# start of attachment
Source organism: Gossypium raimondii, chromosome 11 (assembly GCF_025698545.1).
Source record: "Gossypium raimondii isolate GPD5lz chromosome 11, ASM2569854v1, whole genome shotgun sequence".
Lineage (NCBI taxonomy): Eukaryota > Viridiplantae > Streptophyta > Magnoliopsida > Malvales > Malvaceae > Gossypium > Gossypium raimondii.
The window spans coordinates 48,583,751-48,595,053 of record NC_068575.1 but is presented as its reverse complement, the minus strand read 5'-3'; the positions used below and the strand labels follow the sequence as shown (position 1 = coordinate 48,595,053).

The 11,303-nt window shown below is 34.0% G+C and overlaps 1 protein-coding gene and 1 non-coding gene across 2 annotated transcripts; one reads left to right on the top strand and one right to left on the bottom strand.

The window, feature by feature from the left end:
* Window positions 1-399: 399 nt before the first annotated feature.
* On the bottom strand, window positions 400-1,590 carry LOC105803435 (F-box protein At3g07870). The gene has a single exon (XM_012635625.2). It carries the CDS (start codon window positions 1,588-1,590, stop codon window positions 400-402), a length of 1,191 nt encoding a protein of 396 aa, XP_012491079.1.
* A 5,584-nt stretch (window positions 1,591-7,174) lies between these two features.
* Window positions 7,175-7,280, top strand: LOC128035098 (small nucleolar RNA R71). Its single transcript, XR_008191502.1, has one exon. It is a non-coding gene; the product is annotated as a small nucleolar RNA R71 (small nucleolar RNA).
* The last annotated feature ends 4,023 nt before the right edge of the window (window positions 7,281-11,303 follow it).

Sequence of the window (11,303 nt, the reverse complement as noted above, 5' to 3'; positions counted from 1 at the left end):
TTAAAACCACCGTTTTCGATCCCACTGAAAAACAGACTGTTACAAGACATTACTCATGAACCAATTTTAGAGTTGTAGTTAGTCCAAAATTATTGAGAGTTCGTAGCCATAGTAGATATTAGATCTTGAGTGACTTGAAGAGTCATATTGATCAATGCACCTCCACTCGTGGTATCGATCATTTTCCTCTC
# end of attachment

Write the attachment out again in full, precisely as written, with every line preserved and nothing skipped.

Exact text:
Source organism: Gossypium raimondii, chromosome 11 (assembly GCF_025698545.1).
Source record: "Gossypium raimondii isolate GPD5lz chromosome 11, ASM2569854v1, whole genome shotgun sequence".
Lineage (NCBI taxonomy): Eukaryota > Viridiplantae > Streptophyta > Magnoliopsida > Malvales > Malvaceae > Gossypium > Gossypium raimondii.
The window spans coordinates 48,583,751-48,595,053 of record NC_068575.1 but is presented as its reverse complement, the minus strand read 5'-3'; the positions used below and the strand labels follow the sequence as shown (position 1 = coordinate 48,595,053).

The 11,303-nt window shown below is 34.0% G+C and overlaps 1 protein-coding gene and 1 non-coding gene across 2 annotated transcripts; one reads left to right on the top strand and one right to left on the bottom strand.

The window, feature by feature from the left end:
* Window positions 1-399: 399 nt before the first annotated feature.
* On the bottom strand, window positions 400-1,590 carry LOC105803435 (F-box protein At3g07870). The gene has a single exon (XM_012635625.2). It carries the CDS (start codon window positions 1,588-1,590, stop codon window positions 400-402), a length of 1,191 nt encoding a protein of 396 aa, XP_012491079.1.
* A 5,584-nt stretch (window positions 1,591-7,174) lies between these two features.
* Window positions 7,175-7,280, top strand: LOC128035098 (small nucleolar RNA R71). Its single transcript, XR_008191502.1, has one exon. It is a non-coding gene; the product is annotated as a small nucleolar RNA R71 (small nucleolar RNA).
* The last annotated feature ends 4,023 nt before the right edge of the window (window positions 7,281-11,303 follow it).

Sequence of the window (11,303 nt, the reverse complement as noted above, 5' to 3'; positions counted from 1 at the left end):
TTAAAACCACCGTTTTCGATCCCACTGAAAAACAGACTGTTACAAGACATTACTCATGAACCAATTTTAGAGTTGTAGTTAGTCCAAAATTATTGAGAGTTCGTAGCCATAGTAGATATTAGATCTTGAGTGACTTGAAGAGTCATATTGATCAATGCACCTCCACTCGTGGTATCGATCATTTTCCTCTC